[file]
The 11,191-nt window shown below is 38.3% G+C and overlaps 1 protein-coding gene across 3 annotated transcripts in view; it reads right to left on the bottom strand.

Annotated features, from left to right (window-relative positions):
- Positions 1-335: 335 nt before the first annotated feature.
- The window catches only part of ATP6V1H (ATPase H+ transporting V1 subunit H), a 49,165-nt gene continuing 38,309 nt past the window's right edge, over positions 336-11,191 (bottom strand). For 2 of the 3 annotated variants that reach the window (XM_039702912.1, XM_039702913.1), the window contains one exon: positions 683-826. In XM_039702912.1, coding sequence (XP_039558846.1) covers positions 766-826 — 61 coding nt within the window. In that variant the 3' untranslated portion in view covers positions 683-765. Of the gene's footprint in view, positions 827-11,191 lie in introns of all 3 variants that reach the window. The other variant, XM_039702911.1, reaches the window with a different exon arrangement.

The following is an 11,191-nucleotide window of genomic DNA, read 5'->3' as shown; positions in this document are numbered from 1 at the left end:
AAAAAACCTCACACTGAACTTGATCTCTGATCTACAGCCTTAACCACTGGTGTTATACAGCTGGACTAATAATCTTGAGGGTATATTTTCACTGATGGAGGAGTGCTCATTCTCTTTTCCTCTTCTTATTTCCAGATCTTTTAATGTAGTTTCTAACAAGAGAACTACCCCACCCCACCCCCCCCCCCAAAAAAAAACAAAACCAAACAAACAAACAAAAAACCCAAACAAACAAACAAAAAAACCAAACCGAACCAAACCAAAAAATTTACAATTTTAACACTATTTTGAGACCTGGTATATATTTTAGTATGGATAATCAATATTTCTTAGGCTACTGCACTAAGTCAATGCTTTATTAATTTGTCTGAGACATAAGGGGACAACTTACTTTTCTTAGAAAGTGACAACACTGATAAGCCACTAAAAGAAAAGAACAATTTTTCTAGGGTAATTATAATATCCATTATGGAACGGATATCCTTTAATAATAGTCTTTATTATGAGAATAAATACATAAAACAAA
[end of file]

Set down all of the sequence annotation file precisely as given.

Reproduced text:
The 11,191-nt window shown below is 38.3% G+C and overlaps 1 protein-coding gene across 3 annotated transcripts in view; it reads right to left on the bottom strand.

Annotated features, from left to right (window-relative positions):
- Positions 1-335: 335 nt before the first annotated feature.
- The window catches only part of ATP6V1H (ATPase H+ transporting V1 subunit H), a 49,165-nt gene continuing 38,309 nt past the window's right edge, over positions 336-11,191 (bottom strand). For 2 of the 3 annotated variants that reach the window (XM_039702912.1, XM_039702913.1), the window contains one exon: positions 683-826. In XM_039702912.1, coding sequence (XP_039558846.1) covers positions 766-826 — 61 coding nt within the window. In that variant the 3' untranslated portion in view covers positions 683-765. Of the gene's footprint in view, positions 827-11,191 lie in introns of all 3 variants that reach the window. The other variant, XM_039702911.1, reaches the window with a different exon arrangement.

The following is an 11,191-nucleotide window of genomic DNA, read 5'->3' as shown; positions in this document are numbered from 1 at the left end:
AAAAAACCTCACACTGAACTTGATCTCTGATCTACAGCCTTAACCACTGGTGTTATACAGCTGGACTAATAATCTTGAGGGTATATTTTCACTGATGGAGGAGTGCTCATTCTCTTTTCCTCTTCTTATTTCCAGATCTTTTAATGTAGTTTCTAACAAGAGAACTACCCCACCCCACCCCCCCCCCCAAAAAAAAACAAAACCAAACAAACAAACAAAAAACCCAAACAAACAAACAAAAAAACCAAACCGAACCAAACCAAAAAATTTACAATTTTAACACTATTTTGAGACCTGGTATATATTTTAGTATGGATAATCAATATTTCTTAGGCTACTGCACTAAGTCAATGCTTTATTAATTTGTCTGAGACATAAGGGGACAACTTACTTTTCTTAGAAAGTGACAACACTGATAAGCCACTAAAAGAAAAGAACAATTTTTCTAGGGTAATTATAATATCCATTATGGAACGGATATCCTTTAATAATAGTCTTTATTATGAGAATAAATACATAAAACAAA